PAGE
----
Friday, December 14, 2007

Platform Wars

Although it might seem to be of interest only to technical geeks, something important happened in cyberspace this week.
The news slipped out in a press release and in the Facebook Developers Blog.
"Bebo, the global Social Media Network, today (12.12.07) announced that it has launched its Open Application Platform, opening its API to third party developers to integrate their applications with the Bebo site."
"The Bebo Open Application Platform will be the first in the industry to implement the standards defined by the Facebook Platform, an open development system that enables companies and engineers to extend Facebook's more than 7,000 applications to other social websites."
In plain English, this means that Bebo has opened up its platform to third party developers and at the same time has made it the same as the Facebook platform; which could lead to the Facebook platform becoming the dominant platform while hindering Google's plans for Opensocial.

At a time when Facebook has been struggling to overcome a few problems related to advertising issues this is a clever move.
Facebook are sharing, but by sharing have moved into a position of control.

Here's Facebook's explanation
"Now we also want to share the benefits of our work by enabling other social sites to use our platform architecture as a model. In fact, we’ll even license the Facebook Platform methods and tags to other platforms. Of course, Facebook Platform will continue to evolve, but by enabling other social sites to use what we’ve learned, everyone wins -- users get a better experience around the web, developers get access to new audiences, and social sites get more applications."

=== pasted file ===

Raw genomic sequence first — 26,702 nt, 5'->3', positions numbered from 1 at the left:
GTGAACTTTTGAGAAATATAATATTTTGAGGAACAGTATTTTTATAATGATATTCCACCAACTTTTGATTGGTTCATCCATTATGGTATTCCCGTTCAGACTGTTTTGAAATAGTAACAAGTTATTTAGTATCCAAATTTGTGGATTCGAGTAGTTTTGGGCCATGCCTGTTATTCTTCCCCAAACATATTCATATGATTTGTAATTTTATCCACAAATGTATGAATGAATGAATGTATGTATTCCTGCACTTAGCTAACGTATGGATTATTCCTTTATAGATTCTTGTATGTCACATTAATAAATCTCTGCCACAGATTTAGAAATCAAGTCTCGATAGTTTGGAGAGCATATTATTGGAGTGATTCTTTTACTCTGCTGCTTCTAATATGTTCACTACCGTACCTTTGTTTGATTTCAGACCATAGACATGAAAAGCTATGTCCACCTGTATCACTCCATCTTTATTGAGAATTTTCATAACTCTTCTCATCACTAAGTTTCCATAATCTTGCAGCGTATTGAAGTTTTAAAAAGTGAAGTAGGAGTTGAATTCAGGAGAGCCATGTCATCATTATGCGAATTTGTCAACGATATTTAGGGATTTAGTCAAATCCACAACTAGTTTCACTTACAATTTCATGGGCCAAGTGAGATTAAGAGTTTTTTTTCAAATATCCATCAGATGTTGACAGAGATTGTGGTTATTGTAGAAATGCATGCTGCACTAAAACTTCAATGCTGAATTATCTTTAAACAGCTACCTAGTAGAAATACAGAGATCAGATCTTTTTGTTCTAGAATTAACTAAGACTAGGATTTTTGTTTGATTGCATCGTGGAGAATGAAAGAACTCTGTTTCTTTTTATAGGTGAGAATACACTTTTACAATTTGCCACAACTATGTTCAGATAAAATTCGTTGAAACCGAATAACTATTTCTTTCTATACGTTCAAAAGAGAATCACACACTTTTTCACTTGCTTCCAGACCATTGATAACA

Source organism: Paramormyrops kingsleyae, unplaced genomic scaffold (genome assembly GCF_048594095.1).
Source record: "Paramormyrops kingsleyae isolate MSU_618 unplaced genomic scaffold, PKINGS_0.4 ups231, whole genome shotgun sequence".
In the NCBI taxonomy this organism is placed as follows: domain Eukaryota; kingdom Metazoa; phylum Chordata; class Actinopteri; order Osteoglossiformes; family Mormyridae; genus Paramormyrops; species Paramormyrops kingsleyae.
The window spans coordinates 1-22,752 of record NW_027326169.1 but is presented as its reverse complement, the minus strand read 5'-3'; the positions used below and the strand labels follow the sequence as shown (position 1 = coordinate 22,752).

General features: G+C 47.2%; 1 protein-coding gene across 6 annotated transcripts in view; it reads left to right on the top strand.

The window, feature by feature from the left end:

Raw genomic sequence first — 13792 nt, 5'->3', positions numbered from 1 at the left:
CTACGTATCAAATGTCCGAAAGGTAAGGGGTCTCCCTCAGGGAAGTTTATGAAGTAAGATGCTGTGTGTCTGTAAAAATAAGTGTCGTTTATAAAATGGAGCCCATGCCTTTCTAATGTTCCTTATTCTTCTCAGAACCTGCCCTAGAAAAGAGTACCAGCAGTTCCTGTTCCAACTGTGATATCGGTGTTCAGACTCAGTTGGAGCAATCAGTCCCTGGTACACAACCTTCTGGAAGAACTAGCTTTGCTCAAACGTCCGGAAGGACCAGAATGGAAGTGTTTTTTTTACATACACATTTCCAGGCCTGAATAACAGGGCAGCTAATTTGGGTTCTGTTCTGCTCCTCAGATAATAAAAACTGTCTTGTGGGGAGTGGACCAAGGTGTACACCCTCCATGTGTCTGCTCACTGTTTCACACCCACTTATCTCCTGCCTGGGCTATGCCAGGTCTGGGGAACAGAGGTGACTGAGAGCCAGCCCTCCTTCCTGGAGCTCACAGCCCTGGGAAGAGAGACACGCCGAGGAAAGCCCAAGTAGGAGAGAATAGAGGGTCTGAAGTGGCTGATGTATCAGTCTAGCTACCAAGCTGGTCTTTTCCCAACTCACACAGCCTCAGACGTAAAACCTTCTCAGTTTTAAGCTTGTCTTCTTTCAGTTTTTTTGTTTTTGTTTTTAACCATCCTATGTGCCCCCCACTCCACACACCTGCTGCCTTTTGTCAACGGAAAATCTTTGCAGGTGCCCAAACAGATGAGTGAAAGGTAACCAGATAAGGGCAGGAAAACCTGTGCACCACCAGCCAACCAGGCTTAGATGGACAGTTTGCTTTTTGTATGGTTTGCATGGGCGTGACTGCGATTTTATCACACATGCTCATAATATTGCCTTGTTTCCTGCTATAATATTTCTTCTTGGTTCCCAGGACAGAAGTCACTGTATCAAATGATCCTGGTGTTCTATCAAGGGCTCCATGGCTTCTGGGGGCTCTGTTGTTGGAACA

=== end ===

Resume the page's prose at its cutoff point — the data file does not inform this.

How many users does Facebook have?
How many users does Bebo have?

In the developing battle of platforms, there are two contenders, Facebook and Google but Facebook is taking charge.

They both want a share of the action.
They both want to share.
I wonder will they share with one another?

Remember betamax?

Thursday, December 06, 2007

On Facebook Beacon, Zuckerberg and the Panopticon

It won't be long before anyone interested in Facebook reads or hears of this post from Mark Zuckerberg on the Facebook blog.

He has come to see the damage sustained by Facebook through the introduction of Beacon and reflects on the uneasiness felt by current and prospective Facebook users.

And bites the bullet,
"About a month ago, we released a new feature called Beacon to try to help people share information with their friends about things they do on the web. We've made a lot of mistakes building this feature, but we've made even more with how we've handled them. We simply did a bad job with this release, and I apologize for it."
I know little about the workings of business, but I do know that when something goes wrong it needs to be fixed quickly. When Zuckerberg and Facebook realised that Beacon was flawed they found themselves unable to react. In the panoptic glare of the world's social and media networks they responded far too slowly to the ever increasing criticism.
He knows that now.
"Instead of acting quickly, we took too long to decide on the right solution. I'm not proud of the way we've handled this situation and I know we can do better."
As a result Beacon has changed, last week it became an opt-in system; this week users can turn it off completely.

"If you select that you don't want to share some Beacon actions or if you turn off Beacon, then Facebook won't store those actions even when partners send them to Facebook"


In Bentham's Panopticon, the warders looked outwards, at inmates who never knew whether or not they were observed. Control came from the centre.

In Zuckerberg's Facebook, the users have realised they are being observed and have started looking inwards.

Who has control now?

Facebook, it's users or it's partners?